You have said that with your performances, “none of it is written and none of it is rehearsed,” so what is your creative process like?
My creative process is that I go to a place of forfeiture. I went to Los Angeles, I went to San Francisco, and I went to New York and I played six nights a week, two shows a night. I would just do my show and I would improvise, I would ad lib, I would add things, I would subtract things, I would just put things in, I call it verbal sculpting and I would build things up from a kernel of an idea to “Oh, that kind of works, oh yeah, let's add that. No, that doesn't work.” I would build it up until at the end of that, which is about three months, I have a show and then the show kept living and adjusting and editing down and distilling. I distill a show down. I constantly try to weed out the weaker bits and keep the stronger bits.
In “Dressed to Kill” you had a great bit about all the bad guys in the “Star Wars” trilogy being British; were you happy to see that tradition continued in the “Force Awakens?”
I think it is built into your zeitgeist in America because of the colonial war, the Revolutionary War, we have to be your bad guys. Interestingly, a lot of our bad guys have become sexy now. The sexy British bad guy. They used to be bad bad guys and in “Star Wars” they were just the bad guys again but quite a lot of our bad guys are actually becoming sexy; that is quite interesting. It has actually reached a tipping point into something else, not just a two-dimensional bad guy, we have three dimensions and sex, which is fun and interesting.
Like Benedict Cumberbatch in “Star Trek” in an example.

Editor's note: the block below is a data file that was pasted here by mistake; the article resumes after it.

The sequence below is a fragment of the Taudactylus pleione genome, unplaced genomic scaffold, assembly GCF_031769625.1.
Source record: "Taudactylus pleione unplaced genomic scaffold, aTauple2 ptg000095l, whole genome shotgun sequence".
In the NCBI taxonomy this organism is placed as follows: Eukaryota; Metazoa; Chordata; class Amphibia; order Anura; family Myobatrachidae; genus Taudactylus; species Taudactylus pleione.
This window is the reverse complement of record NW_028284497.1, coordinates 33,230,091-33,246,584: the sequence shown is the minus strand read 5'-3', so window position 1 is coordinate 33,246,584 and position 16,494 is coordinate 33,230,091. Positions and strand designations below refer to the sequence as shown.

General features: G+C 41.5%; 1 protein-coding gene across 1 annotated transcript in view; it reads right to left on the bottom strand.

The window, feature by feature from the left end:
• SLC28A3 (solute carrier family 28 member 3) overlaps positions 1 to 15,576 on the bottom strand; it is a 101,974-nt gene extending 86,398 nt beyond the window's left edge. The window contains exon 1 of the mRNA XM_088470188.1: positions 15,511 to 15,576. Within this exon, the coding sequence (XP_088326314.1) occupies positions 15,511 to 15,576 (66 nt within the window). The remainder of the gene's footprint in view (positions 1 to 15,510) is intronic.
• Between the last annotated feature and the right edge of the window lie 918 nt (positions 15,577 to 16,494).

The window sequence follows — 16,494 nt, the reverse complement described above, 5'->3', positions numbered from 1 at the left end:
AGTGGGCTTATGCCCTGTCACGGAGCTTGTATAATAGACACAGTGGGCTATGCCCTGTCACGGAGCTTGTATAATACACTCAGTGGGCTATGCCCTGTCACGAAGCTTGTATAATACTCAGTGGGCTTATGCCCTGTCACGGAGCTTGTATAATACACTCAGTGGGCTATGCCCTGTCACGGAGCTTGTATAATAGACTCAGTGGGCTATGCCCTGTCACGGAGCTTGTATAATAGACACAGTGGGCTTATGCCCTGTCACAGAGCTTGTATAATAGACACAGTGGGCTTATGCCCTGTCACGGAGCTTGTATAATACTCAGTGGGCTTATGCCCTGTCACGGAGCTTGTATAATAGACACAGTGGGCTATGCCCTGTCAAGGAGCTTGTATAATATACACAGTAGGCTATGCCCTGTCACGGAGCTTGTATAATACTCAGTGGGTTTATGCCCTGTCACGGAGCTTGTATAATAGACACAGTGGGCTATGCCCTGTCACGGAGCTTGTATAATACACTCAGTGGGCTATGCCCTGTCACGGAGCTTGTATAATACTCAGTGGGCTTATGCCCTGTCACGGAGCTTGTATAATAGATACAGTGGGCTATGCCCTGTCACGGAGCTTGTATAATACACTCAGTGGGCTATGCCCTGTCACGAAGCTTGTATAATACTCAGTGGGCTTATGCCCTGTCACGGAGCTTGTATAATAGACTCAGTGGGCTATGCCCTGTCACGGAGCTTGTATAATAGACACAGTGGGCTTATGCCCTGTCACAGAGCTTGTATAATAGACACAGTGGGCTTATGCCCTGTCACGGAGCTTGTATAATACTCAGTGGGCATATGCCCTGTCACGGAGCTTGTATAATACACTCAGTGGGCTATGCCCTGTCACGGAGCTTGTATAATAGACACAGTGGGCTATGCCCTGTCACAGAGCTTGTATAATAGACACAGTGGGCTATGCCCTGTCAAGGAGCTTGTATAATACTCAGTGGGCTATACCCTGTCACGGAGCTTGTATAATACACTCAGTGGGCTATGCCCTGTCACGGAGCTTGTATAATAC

Yes, I'm thinking Tom Hiddleston …
Yes. There was that advert for Jaguar cars, which I am not sure it was shown in America, I think it was, it has three British actors who say, “We are so bad” and they all driving fast cars. I thought that was rather funny.
You have some terrific bad impressions including Christopher Walken. Have you been working on new bad impressions?
No, I haven't got one in my back pocket at the moment, but I was trying to do them in different languages which is slightly tricky because doing shows in different languages and then putting accents on them, that's quite odd. Doing a Northern Irish accent and speaking French, that is tricky. But no, there's new impression right there. If I really worked on it, I think I could get at them and sometimes I am. They do sound quite good sometimes.
I am a big fan of “Across the Universe,” what was it like working on the film?
That was fun, quite intensive, I must say because I had to lip sync what I had sung. I did three takes of the song (“Being for the Benefit of Mr. Kite”) and I was trying to work out, do I sing this or should I just speak-talk it, Rex Harrison it. So, we decided to Rex Harrison it. Then once it was done and it sounded quite good, I didn't know until the day before I shot it that I was actually going to lip sync the thing to a track.
If you're singing a song and lip syncing, that's one thing to learn. To lip sync to a song, there is a beat and you can do that and a lot of people have done that but there's a little section where it goes into the waltz and “Harry the horse” and that is so … there's no beat to it. To lip sync to that is incredibly difficult and I think I just about pulled it off and they edited around it, but I went slightly mad trying to learn it because I had to just feel the essence of the beat when there was no beat. It is just unbelievably difficult. But it was great and it was big and was huge and it was crazy, so yeah, fun to do.
And it must have been particularly tricky because you had this long improvised tangent that you had to it.
Exactly so. I like that me and John Lennon have done that song. I like that John's done it. And I have sung in John's porch because English Heritage now own the house that he grew up in. Last time I played Liverpool arena, I went to Paul McCartney's house and to John Lennon's house and they said, “If you go down to the porch, that's where John and Paul played guitar, they were practicing. They liked it because the acoustics were great. We encourage you to go down there and sing something.” So I went down and sang “Amazing Grace.” I got my trainer to sing “Amazing Grace,” the normal version and I sang notes in harmony to it. That was fun, weird thing to do.
Eddie Izzard | Saturday, July 30 at 8:00pm | The State Theatre, 609 Congress St., Portland | www.statetheatreportland.com